A funny thing happened along the way (back) to $4 per gallon gasoline. The hybrid car is no longer the darling it once was. An excellent article from Peter Valdes-Dapena at CNNMoney spells it out: the sale of hybrid cars in the USA peaked back in 2008.
Take a look at the list of the best gas mileage cars sold in America. The plethora of choices have cut into the hybrids’ market share. An abundance of vehicles with competing technology – namely clean diesel and high-efficiency gasoline engines – have diminished the hybrids lock on the field.
While the hybrids may dominate the high-MPG charts, the cost of hybrid technology can work against its favor with drivers of limited means (as well as those with the ability to perform slightly more advanced mathematical equations). Increased monthly payment costs need to be justified by savings at the pump, week-after-week. If the savings aren’t there, fewer sales will be made.
To compound the dilemma (for hybrid manufacturers), truly eco-conscious consumers have an increasing array of electric vehicle choices, starting with the pure-electric Nissan Leaf, and extended-range electric Chevy Volt. The upcoming release of the Mitsubishi i-MiEV, Coda Sedan and Electric Ford Focus will pull more existing (and potential) Prius owners away from Toyota, even with the entry of the Plug-in Prius.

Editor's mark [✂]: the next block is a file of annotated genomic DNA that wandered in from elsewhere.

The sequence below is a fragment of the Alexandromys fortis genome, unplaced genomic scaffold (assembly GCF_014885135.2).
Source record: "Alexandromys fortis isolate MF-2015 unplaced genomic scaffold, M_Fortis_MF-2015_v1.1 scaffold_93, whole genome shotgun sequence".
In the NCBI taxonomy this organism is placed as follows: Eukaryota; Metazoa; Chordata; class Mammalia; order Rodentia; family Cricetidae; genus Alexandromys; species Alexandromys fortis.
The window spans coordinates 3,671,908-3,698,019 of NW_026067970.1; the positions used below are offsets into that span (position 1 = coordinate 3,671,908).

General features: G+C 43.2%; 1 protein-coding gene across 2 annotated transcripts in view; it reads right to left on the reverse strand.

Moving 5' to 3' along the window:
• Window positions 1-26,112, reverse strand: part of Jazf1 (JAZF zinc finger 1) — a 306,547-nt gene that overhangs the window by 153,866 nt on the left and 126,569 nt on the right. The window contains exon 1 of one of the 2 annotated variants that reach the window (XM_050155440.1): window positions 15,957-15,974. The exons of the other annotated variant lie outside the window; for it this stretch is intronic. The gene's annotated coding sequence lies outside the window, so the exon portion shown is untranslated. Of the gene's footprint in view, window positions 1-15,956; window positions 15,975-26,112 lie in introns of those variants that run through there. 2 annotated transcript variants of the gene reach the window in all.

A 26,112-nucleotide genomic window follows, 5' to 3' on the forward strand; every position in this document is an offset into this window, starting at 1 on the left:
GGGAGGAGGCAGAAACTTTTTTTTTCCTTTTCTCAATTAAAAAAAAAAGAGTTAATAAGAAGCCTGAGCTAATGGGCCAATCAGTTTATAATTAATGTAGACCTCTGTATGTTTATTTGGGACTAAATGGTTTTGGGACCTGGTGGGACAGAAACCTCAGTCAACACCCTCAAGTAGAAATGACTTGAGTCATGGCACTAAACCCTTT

With traditional hybrid incentives fading away and the falling price of gasoline over the past weeks, hybrid sales face a tough road ahead. The launch of the larger Prius V and smaller Prius C will surely capture a significant portion of Toyota’s existing audience. But will they lure new buyers into the fold?
Technologies once considered the exclusive domain of the hybrid, like stop-start, are gradually being implemented by mainstream vehicles. Although GM once went out of its way to promote the Malibu Hybrid as a hybrid, the 2012 Buick LaCrosse eAssist uses a similar stop/start system … without invoking the H word.
– by Daniel Gray